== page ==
Six doctors are charged with taking kickbacks for sending patients to Chicago hospital for no reasonBMJ 2015; 350 doi: http://dx.doi.org/10.1136/bmj.h22 (Published 08 January 2015) Cite this as: BMJ 2015;350:h22
- Owen Dyer
An entire Chicago hospital operated on kickbacks, buying referrals of elderly patients who had no medical reason for admission, then billing Medicare and Medicaid for unneeded investigations and stays, say charges filed by US attorneys against five administrators and six doctors.
Conditions at Sacred Heart Hospital, in a deprived area of the city’s West Side, were so poor that the hospital “was required to purchase patients” from unscrupulous local doctors, disguising payments as office rent or teaching fees, the prosecutors allege.
By the time the hospital was raided in April 2013, conversations among senior staff were being routinely recorded for the FBI by a doctor and administrators who hoped to secure lenient treatment for their own acts. The hospital’s deputy chief executive officer and vice president, both cooperating sources for the FBI, recently entered guilty pleas in preliminary hearings. Prosecutors are expected to ask for lesser sentences of two and five years in prison in return for their cooperation.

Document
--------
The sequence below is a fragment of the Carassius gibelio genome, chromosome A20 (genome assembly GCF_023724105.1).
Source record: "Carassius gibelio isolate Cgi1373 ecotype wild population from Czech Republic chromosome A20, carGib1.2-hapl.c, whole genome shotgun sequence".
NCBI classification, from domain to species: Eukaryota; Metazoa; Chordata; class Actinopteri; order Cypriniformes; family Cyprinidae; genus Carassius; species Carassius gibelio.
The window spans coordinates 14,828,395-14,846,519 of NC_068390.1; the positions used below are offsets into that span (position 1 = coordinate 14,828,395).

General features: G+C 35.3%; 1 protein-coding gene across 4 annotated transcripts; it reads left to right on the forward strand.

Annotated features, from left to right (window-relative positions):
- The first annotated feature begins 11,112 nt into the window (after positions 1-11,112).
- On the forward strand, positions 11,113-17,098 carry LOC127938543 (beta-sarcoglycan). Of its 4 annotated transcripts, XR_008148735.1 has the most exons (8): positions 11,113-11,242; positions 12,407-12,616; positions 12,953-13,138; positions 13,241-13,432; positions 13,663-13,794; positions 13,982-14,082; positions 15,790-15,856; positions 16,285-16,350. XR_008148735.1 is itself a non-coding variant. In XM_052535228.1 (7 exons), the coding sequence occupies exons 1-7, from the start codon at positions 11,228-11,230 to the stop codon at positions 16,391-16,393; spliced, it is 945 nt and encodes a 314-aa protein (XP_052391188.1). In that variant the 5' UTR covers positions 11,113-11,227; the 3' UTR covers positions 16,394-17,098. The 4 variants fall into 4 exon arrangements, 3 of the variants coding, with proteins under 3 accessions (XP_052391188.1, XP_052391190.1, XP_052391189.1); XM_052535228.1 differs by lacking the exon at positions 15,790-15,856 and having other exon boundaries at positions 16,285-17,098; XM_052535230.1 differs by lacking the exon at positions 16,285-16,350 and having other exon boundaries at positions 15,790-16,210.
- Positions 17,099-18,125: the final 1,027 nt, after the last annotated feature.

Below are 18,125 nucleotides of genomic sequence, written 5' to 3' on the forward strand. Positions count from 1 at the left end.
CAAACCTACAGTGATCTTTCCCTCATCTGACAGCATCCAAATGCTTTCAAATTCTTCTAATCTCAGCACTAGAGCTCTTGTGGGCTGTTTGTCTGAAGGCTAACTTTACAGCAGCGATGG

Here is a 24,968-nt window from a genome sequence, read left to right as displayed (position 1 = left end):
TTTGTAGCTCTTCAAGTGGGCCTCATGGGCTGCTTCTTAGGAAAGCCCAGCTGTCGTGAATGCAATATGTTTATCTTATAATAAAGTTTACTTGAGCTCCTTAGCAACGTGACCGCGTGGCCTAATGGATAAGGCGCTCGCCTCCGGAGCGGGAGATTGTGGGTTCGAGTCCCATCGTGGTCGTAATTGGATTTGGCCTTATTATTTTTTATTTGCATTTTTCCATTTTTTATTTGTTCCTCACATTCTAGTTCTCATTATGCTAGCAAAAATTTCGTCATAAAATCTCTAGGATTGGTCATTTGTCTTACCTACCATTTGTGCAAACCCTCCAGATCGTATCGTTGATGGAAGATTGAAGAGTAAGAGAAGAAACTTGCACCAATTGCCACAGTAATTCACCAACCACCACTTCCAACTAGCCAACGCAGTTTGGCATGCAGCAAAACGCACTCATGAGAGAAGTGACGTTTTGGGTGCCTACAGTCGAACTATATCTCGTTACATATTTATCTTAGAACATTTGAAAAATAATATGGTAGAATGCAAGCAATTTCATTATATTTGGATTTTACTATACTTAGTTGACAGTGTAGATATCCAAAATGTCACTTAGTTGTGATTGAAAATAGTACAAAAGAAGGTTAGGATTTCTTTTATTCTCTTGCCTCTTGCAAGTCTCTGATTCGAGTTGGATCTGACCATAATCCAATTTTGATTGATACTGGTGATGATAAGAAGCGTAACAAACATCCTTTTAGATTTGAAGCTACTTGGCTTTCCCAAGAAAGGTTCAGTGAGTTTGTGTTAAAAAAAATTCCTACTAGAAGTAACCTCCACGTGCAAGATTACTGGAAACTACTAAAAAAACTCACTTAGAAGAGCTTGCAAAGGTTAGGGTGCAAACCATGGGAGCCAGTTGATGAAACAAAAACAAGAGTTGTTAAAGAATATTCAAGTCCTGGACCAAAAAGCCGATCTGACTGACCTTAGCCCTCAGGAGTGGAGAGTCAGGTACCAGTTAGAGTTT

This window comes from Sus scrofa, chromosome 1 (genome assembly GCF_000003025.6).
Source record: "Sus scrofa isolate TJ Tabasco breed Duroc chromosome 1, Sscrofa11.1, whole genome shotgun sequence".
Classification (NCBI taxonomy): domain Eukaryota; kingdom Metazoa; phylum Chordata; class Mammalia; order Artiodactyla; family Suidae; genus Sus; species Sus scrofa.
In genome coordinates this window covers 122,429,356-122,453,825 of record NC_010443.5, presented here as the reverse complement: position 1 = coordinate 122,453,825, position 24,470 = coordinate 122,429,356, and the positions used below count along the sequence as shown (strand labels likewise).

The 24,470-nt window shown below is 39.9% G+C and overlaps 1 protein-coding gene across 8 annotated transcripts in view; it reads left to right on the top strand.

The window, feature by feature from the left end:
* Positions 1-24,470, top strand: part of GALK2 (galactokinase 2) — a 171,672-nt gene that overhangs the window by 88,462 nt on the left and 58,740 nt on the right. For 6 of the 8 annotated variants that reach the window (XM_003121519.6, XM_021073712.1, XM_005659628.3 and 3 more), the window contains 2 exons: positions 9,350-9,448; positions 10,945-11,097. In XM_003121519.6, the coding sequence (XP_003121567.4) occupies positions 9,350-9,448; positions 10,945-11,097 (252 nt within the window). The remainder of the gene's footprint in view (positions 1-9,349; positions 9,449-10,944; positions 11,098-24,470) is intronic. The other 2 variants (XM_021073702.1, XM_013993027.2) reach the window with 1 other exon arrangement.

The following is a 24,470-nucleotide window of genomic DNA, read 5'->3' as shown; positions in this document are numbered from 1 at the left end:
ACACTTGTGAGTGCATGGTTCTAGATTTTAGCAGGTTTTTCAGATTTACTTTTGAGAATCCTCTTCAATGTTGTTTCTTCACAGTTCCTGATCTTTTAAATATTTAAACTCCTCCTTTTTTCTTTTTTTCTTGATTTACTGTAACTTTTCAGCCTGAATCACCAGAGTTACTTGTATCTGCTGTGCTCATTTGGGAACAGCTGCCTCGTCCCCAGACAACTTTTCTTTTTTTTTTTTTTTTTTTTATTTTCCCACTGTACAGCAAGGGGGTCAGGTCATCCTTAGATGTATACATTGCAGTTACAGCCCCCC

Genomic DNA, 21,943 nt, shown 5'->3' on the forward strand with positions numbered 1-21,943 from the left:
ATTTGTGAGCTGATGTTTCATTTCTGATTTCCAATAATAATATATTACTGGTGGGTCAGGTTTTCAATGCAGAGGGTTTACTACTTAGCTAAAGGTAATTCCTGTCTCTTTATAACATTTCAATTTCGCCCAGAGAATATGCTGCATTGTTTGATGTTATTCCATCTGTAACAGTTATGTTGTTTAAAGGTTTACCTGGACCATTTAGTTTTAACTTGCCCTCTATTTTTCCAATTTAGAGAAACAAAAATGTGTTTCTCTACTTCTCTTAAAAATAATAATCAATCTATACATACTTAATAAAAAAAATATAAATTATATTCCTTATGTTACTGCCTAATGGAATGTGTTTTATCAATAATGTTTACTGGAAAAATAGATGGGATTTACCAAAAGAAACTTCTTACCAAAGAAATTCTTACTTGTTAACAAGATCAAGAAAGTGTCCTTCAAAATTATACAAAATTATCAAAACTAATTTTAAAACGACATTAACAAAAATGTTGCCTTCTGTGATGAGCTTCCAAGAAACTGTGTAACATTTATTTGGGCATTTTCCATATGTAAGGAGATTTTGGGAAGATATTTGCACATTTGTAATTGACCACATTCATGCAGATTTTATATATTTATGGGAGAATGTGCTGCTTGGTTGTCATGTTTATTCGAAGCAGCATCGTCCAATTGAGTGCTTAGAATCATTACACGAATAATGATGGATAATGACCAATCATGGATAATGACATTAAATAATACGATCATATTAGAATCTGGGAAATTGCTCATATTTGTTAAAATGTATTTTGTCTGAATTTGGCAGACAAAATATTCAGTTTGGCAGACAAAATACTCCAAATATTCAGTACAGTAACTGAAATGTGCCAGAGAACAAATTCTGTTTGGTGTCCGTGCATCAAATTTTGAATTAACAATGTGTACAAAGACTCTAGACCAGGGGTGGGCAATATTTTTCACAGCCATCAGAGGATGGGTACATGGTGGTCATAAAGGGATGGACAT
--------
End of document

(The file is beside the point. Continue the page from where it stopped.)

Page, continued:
But the evidence recorded did not permit the government to press charges on the gravest allegations made in the criminal complaint filed soon after the initial arrests: that doctors at the hospital deliberately suppressed patients’ respiration with heavy sedation so that they could perform lucrative tracheotomies that often ended in the patient’s death.1
The trial begins this month, and key details of the government’s case have just become public. Prominent among the defendants are the hospital’s chief executive officer, Edward Novak, 59, and Venkateswara Kuchipudi, 67, whom staff referred to as Chicago’s “king of nursing homes.” He had patients taken to Sacred Heart from his facilities …
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